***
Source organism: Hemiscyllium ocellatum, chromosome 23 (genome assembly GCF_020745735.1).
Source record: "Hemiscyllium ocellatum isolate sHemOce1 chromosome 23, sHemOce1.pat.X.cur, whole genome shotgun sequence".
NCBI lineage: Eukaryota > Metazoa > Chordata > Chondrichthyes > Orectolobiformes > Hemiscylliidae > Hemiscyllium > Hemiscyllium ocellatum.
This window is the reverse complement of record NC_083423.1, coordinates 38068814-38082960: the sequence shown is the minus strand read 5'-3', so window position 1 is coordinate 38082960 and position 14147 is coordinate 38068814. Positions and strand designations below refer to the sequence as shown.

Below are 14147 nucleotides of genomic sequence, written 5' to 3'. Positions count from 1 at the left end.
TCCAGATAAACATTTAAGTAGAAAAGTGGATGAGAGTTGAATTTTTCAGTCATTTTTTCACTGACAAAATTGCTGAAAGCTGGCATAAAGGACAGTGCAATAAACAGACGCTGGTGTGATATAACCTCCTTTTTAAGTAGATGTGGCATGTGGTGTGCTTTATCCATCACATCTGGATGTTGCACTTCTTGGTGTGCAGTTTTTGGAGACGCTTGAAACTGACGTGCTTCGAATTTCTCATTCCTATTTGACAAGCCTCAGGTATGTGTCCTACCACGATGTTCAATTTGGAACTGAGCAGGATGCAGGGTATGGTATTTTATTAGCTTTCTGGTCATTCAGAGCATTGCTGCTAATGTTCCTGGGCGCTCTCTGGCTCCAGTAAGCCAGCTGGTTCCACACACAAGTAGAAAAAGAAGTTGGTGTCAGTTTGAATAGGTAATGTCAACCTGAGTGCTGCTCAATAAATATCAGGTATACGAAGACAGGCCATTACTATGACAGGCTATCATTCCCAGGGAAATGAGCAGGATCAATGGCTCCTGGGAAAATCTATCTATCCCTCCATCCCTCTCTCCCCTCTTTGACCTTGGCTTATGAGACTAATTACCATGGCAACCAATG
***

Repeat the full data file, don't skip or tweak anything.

Source organism: Hemiscyllium ocellatum, chromosome 23 (genome assembly GCF_020745735.1).
Source record: "Hemiscyllium ocellatum isolate sHemOce1 chromosome 23, sHemOce1.pat.X.cur, whole genome shotgun sequence".
NCBI lineage: Eukaryota > Metazoa > Chordata > Chondrichthyes > Orectolobiformes > Hemiscylliidae > Hemiscyllium > Hemiscyllium ocellatum.
This window is the reverse complement of record NC_083423.1, coordinates 38068814-38082960: the sequence shown is the minus strand read 5'-3', so window position 1 is coordinate 38082960 and position 14147 is coordinate 38068814. Positions and strand designations below refer to the sequence as shown.

Below are 14147 nucleotides of genomic sequence, written 5' to 3'. Positions count from 1 at the left end.
TCCAGATAAACATTTAAGTAGAAAAGTGGATGAGAGTTGAATTTTTCAGTCATTTTTTCACTGACAAAATTGCTGAAAGCTGGCATAAAGGACAGTGCAATAAACAGACGCTGGTGTGATATAACCTCCTTTTTAAGTAGATGTGGCATGTGGTGTGCTTTATCCATCACATCTGGATGTTGCACTTCTTGGTGTGCAGTTTTTGGAGACGCTTGAAACTGACGTGCTTCGAATTTCTCATTCCTATTTGACAAGCCTCAGGTATGTGTCCTACCACGATGTTCAATTTGGAACTGAGCAGGATGCAGGGTATGGTATTTTATTAGCTTTCTGGTCATTCAGAGCATTGCTGCTAATGTTCCTGGGCGCTCTCTGGCTCCAGTAAGCCAGCTGGTTCCACACACAAGTAGAAAAAGAAGTTGGTGTCAGTTTGAATAGGTAATGTCAACCTGAGTGCTGCTCAATAAATATCAGGTATACGAAGACAGGCCATTACTATGACAGGCTATCATTCCCAGGGAAATGAGCAGGATCAATGGCTCCTGGGAAAATCTATCTATCCCTCCATCCCTCTCTCCCCTCTTTGACCTTGGCTTATGAGACTAATTACCATGGCAACCAATG